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Greg Young on Using Complex Event Processing

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For problems that have to do with time like querying over historical data Complex Event Processing, CEP, can be very useful, Greg Young suggests in a recent presentation.
Greg describes event processing as a method of analysing streams of data about things that has happened and deriving a conclusion from them. One example is temporal correlation queries used when you want to correlate things that have happened at different times, e.g. finding users that said the word “presents” within one minute of saying the word “birthday” in a twitter stream or finding patients in a clinical trial that has reacted in certain ways at different times during the trial period.

For creating queries Greg uses a query language implemented in JavaScript that works on top of event streams. Writing queries in JavaScript means a web browser can be used for writing, and also for debugging.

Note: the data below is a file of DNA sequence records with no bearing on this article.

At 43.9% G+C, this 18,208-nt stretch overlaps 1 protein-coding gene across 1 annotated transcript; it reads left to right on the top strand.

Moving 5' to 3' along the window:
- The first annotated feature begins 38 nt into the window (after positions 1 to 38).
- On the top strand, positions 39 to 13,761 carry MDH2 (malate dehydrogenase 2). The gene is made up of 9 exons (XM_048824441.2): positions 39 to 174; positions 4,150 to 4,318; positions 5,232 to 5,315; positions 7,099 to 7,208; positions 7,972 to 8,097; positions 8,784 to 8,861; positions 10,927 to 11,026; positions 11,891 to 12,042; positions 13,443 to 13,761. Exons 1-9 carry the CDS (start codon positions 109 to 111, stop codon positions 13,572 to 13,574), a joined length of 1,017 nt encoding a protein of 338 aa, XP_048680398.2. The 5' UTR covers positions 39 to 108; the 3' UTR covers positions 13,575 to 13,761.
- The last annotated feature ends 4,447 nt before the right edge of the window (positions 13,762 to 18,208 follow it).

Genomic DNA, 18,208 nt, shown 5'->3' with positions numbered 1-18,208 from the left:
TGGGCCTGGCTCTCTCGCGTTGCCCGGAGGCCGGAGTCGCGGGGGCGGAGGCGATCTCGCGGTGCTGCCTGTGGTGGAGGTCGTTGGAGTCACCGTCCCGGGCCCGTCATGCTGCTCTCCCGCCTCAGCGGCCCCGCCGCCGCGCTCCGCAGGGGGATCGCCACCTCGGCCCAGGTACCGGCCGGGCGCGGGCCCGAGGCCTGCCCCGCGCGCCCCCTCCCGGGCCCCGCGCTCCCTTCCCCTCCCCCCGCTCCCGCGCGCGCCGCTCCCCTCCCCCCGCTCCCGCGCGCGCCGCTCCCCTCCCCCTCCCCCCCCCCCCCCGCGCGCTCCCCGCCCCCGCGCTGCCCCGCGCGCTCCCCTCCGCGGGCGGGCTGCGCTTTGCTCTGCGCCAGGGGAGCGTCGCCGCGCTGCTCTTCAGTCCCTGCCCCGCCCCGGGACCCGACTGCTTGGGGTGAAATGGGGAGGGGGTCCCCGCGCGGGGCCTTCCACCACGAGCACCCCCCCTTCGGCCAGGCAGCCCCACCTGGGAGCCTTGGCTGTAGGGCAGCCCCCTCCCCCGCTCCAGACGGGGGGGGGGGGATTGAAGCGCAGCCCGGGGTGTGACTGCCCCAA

This query language is included in Event Store, a type of NoSQL database built according to the concepts of an Event Source. In event sourcing, instead of representing state directly, state is represented as a series of facts, something that has happened at a specific point in time. Storing data this way means that no information is lost since every change of state is stored, not just the current state.

Storing facts or events creates a kind of time machine making it possible to go back in time and look at how things were historically, e.g. creating a new report today and run it as if time is one month back.
Another use case is looking at predictions and estimating the predictivity capability; running a predictive model as if it is one month earlier, predicting outcome for today and comparing the result with the real outcome.

Event Store is an open source product, licensed under a 3-clause BSD license, first released in September 2012.

Greg Young, lead architect for the Event Store, is an independent consultant famous for having coined the term CQRS.

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